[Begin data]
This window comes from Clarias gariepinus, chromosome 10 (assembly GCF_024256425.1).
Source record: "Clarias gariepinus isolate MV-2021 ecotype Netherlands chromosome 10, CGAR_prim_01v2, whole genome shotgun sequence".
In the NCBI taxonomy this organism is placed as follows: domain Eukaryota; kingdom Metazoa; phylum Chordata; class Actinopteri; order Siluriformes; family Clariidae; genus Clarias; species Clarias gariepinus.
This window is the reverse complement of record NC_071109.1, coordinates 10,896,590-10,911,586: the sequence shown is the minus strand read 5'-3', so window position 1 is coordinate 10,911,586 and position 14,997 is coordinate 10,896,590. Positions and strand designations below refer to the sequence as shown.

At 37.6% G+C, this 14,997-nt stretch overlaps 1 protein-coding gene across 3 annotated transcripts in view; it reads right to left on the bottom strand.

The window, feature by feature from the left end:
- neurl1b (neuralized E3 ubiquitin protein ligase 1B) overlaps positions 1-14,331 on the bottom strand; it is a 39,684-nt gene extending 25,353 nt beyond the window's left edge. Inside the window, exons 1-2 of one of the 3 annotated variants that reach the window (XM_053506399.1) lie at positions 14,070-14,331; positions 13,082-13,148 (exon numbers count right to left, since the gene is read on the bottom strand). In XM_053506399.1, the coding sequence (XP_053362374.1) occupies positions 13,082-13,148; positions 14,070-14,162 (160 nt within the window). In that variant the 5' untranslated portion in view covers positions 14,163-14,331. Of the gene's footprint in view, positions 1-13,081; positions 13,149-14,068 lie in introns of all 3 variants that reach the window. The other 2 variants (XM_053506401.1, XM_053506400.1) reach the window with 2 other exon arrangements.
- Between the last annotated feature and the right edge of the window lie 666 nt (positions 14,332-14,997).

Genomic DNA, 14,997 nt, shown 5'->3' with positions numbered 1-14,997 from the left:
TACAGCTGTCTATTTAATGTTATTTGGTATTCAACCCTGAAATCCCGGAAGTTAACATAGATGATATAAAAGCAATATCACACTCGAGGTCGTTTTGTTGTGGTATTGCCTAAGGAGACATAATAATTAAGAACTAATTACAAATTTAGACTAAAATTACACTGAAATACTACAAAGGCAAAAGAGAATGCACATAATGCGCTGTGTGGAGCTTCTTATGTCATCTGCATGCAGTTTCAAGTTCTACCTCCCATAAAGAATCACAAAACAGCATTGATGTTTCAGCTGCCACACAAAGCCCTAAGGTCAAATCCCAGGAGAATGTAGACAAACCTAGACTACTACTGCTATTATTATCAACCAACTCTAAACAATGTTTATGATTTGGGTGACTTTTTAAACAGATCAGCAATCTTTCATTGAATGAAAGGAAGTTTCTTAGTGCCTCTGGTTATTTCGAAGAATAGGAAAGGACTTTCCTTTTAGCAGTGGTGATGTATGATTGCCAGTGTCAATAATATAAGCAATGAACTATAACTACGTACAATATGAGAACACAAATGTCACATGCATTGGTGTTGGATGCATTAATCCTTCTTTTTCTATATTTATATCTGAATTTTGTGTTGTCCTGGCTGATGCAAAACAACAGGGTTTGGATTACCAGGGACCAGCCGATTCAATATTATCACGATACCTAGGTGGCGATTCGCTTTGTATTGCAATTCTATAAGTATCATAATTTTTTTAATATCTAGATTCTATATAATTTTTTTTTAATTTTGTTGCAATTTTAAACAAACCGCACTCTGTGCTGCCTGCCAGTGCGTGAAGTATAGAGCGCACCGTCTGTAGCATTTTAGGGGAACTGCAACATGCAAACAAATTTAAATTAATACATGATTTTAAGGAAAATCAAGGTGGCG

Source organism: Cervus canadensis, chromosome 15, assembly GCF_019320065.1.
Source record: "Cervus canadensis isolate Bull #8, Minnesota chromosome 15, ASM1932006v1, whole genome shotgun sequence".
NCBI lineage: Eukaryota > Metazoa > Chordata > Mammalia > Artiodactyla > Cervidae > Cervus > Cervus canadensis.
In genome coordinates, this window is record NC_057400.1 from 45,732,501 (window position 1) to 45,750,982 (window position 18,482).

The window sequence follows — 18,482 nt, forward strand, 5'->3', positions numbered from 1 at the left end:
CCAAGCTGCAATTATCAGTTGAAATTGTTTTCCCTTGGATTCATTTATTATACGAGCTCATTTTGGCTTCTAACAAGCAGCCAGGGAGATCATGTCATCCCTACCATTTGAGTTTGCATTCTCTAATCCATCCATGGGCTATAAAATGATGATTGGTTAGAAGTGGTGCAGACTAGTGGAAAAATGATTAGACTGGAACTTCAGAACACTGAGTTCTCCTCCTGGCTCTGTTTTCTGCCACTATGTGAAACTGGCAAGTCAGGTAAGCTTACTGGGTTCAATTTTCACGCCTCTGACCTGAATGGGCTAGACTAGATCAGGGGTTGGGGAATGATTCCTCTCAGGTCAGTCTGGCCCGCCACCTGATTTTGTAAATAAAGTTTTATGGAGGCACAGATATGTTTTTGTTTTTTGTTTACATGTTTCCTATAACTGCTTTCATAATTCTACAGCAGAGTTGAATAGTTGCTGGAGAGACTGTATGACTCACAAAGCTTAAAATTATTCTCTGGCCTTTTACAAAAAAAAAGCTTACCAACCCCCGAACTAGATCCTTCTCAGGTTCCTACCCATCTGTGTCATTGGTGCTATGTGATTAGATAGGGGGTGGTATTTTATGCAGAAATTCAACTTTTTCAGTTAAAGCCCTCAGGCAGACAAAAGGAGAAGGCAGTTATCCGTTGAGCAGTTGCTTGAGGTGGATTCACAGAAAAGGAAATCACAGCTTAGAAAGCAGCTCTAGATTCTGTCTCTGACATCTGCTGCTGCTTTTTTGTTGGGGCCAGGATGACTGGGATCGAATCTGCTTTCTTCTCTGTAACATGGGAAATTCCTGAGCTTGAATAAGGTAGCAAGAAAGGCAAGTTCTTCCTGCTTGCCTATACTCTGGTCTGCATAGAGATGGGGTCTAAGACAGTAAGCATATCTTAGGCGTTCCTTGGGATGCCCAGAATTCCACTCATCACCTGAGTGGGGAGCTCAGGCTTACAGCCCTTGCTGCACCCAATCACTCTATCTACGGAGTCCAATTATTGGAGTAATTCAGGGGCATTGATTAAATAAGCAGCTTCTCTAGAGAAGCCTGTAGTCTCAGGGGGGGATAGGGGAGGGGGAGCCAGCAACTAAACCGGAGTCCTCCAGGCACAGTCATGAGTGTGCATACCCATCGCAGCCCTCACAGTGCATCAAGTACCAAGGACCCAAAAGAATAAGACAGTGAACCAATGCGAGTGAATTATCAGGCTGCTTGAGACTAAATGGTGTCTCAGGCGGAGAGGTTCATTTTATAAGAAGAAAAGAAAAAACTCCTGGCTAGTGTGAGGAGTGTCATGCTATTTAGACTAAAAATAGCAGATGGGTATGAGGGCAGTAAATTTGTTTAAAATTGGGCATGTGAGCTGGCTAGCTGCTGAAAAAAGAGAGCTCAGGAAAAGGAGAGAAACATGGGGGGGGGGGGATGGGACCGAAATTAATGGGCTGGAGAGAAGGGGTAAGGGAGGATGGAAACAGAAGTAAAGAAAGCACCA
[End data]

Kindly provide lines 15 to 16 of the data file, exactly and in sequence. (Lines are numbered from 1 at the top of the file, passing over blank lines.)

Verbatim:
The window sequence follows — 18,482 nt, forward strand, 5'->3', positions numbered from 1 at the left end:
CCAAGCTGCAATTATCAGTTGAAATTGTTTTCCCTTGGATTCATTTATTATACGAGCTCATTTTGGCTTCTAACAAGCAGCCAGGGAGATCATGTCATCCCTACCATTTGAGTTTGCATTCTCTAATCCATCCATGGGCTATAAAATGATGATTGGTTAGAAGTGGTGCAGACTAGTGGAAAAATGATTAGACTGGAACTTCAGAACACTGAGTTCTCCTCCTGGCTCTGTTTTCTGCCACTATGTGAAACTGGCAAGTCAGGTAAGCTTACTGGGTTCAATTTTCACGCCTCTGACCTGAATGGGCTAGACTAGATCAGGGGTTGGGGAATGATTCCTCTCAGGTCAGTCTGGCCCGCCACCTGATTTTGTAAATAAAGTTTTATGGAGGCACAGATATGTTTTTGTTTTTTGTTTACATGTTTCCTATAACTGCTTTCATAATTCTACAGCAGAGTTGAATAGTTGCTGGAGAGACTGTATGACTCACAAAGCTTAAAATTATTCTCTGGCCTTTTACAAAAAAAAAGCTTACCAACCCCCGAACTAGATCCTTCTCAGGTTCCTACCCATCTGTGTCATTGGTGCTATGTGATTAGATAGGGGGTGGTATTTTATGCAGAAATTCAACTTTTTCAGTTAAAGCCCTCAGGCAGACAAAAGGAGAAGGCAGTTATCCGTTGAGCAGTTGCTTGAGGTGGATTCACAGAAAAGGAAATCACAGCTTAGAAAGCAGCTCTAGATTCTGTCTCTGACATCTGCTGCTGCTTTTTTGTTGGGGCCAGGATGACTGGGATCGAATCTGCTTTCTTCTCTGTAACATGGGAAATTCCTGAGCTTGAATAAGGTAGCAAGAAAGGCAAGTTCTTCCTGCTTGCCTATACTCTGGTCTGCATAGAGATGGGGTCTAAGACAGTAAGCATATCTTAGGCGTTCCTTGGGATGCCCAGAATTCCACTCATCACCTGAGTGGGGAGCTCAGGCTTACAGCCCTTGCTGCACCCAATCACTCTATCTACGGAGTCCAATTATTGGAGTAATTCAGGGGCATTGATTAAATAAGCAGCTTCTCTAGAGAAGCCTGTAGTCTCAGGGGGGGATAGGGGAGGGGGAGCCAGCAACTAAACCGGAGTCCTCCAGGCACAGTCATGAGTGTGCATACCCATCGCAGCCCTCACAGTGCATCAAGTACCAAGGACCCAAAAGAATAAGACAGTGAACCAATGCGAGTGAATTATCAGGCTGCTTGAGACTAAATGGTGTCTCAGGCGGAGAGGTTCATTTTATAAGAAGAAAAGAAAAAACTCCTGGCTAGTGTGAGGAGTGTCATGCTATTTAGACTAAAAATAGCAGATGGGTATGAGGGCAGTAAATTTGTTTAAAATTGGGCATGTGAGCTGGCTAGCTGCTGAAAAAAGAGAGCTCAGGAAAAGGAGAGAAACATGGGGGGGGGGGGATGGGACCGAAATTAATGGGCTGGAGAGAAGGGGTAAGGGAGGATGGAAACAGAAGTAAAGAAAGCACCA